New Delhi: The National Investigation Agency (NIA) has gathered damning evidence of Pakistan’s involvement in the unrest in Kashmir with Masarat Alam, general secretary of the All Parties Hurriyat Conference, confessing during custodial interrogation that “Pakistan-based agents route the funds through hawala operators" and this is then “transferred to separatist leaders, including Syed Ali Shah Geelani, chairman of the Hurriyat Conference".
Alam has also revealed that there were growing rifts within the Hurriyat Conference regarding collection and use of funds, the NIA said in a statement.
The NIA’s findings come in the wake of India’s recent crackdown on cross-border trade between India and Pakistan, which was aimed at clamping down on illegal funds that were used for militant activities in Kashmir.
On 30 May, the NIA had registered a case against terrorists of the Jammat-ud-Dawah, Duktaran-e-Millat, Lashkar-e-Toiba, and Hizb-ul-Mujahideen, as well as other separatist leaders in the Valley “for raising, receiving and collecting funds for funding separatist and terrorist activities in Jammu and Kashmir and entering into a larger conspiracy for causing disruption in Kashmir valley and for waging war against India".
So far, the NIA has chargesheeted 13 accused, including Hafiz Muhammad Saeed, the head of the Jammat-ud-Dawah, Syed Salahuddin , who heads the Hizb-ul-Mujahideen, seven other separatist leaders, two hawala conduits, and stone pelters.
In April, the NIA had arrested Yasin Malik, the leader of the Jammu Kashmir Liberation Front (JKLF), Asiya Andrabi, the chief of Duktaran-e-Milat, separatist leader Shabir Shah, and Alam, who is also a member of the Jammu Kashmir Muslim League.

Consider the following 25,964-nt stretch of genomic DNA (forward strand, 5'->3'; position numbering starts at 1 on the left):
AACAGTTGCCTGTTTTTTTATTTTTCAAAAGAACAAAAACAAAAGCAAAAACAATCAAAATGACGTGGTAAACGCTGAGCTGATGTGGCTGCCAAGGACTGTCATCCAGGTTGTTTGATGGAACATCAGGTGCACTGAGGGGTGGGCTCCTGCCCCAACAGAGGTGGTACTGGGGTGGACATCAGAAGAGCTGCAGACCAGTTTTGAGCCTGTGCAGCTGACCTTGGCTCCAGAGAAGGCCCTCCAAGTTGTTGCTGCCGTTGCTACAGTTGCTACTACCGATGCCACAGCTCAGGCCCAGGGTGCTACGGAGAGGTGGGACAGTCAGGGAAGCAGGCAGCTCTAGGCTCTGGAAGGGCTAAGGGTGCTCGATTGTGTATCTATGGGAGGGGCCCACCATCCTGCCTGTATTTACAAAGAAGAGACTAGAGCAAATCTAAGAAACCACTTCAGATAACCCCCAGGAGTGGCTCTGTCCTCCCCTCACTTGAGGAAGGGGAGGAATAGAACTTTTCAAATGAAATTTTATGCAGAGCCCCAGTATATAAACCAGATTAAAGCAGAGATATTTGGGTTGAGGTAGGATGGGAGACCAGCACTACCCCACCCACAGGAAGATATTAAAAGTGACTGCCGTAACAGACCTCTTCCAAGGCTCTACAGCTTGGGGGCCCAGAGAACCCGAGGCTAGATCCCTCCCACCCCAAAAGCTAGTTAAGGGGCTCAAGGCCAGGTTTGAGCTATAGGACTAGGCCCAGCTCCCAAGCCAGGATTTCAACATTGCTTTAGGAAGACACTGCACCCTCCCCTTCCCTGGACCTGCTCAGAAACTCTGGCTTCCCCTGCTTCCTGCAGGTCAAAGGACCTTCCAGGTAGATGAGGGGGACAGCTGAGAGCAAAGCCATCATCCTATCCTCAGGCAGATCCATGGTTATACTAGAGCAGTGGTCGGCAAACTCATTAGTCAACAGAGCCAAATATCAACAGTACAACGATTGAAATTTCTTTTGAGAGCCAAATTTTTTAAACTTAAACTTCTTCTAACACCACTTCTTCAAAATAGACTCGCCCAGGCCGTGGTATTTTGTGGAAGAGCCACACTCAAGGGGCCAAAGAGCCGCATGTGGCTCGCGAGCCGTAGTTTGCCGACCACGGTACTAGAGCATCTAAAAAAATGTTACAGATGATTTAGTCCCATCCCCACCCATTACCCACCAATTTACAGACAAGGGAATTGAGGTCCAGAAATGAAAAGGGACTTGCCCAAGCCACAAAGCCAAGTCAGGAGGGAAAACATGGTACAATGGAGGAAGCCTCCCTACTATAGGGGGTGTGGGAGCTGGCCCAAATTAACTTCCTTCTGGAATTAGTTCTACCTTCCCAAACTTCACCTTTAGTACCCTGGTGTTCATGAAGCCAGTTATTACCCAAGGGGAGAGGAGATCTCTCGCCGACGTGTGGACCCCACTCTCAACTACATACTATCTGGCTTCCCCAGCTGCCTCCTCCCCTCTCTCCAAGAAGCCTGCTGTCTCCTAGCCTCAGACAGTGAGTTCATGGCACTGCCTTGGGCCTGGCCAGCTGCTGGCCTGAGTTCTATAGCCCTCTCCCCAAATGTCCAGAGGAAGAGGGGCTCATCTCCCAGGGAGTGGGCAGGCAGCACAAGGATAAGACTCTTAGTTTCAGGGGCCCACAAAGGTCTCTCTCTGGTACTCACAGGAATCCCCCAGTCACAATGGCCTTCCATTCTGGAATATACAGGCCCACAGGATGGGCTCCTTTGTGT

“During interrogation, Yasin Malik revealed that he was instrumental in bringing together the disparate factions of the Hurriyat Conference and formed the joint resistance leadership (JRL), which spearheaded the violent agitations in 2016 in Kashmir valley by issuing protest calendars, which led to an economic shutdown for more than four months and also caused death and injuries to civilians and security forces during the violent protests," the NIA said on Sunday, referring to the time following the elimination of separatist leader Burhan Wani in 2016.
Malik admitted that the JRL and the Hurriyat Conference led by Geelani had collected funds from the business community as well as other sources “and ensured that an economic shutdown and violent protests continue to disrupt the daily life of common citizens in the Valley", the probe agency said.
“Zahoor Ahmad Shah Watali, who was denied bail by an NIA court, is one of the main hawala conduits who used to generate and receive funds from Pakistan’s Inter-Services Intelligence and had floated various shell companies to disguise foreign remittances for further transfer to separatist leaders and stone pelters in the Valley," the NIA said.
“Investigations have concluded that funds that changed hands were also used to sustain home-grown terrorists. This money was used to finance their food, provisions, and upkeep, as well as for the other expenses that they incur," said a senior intelligence official on condition of anonymity.
The Union home ministry in April shut down two trade facilitation centres at Salamabad in Uri and Chakkan-da-Bagh in Poonch after investigations revealed that they had become hotbeds of militant activity.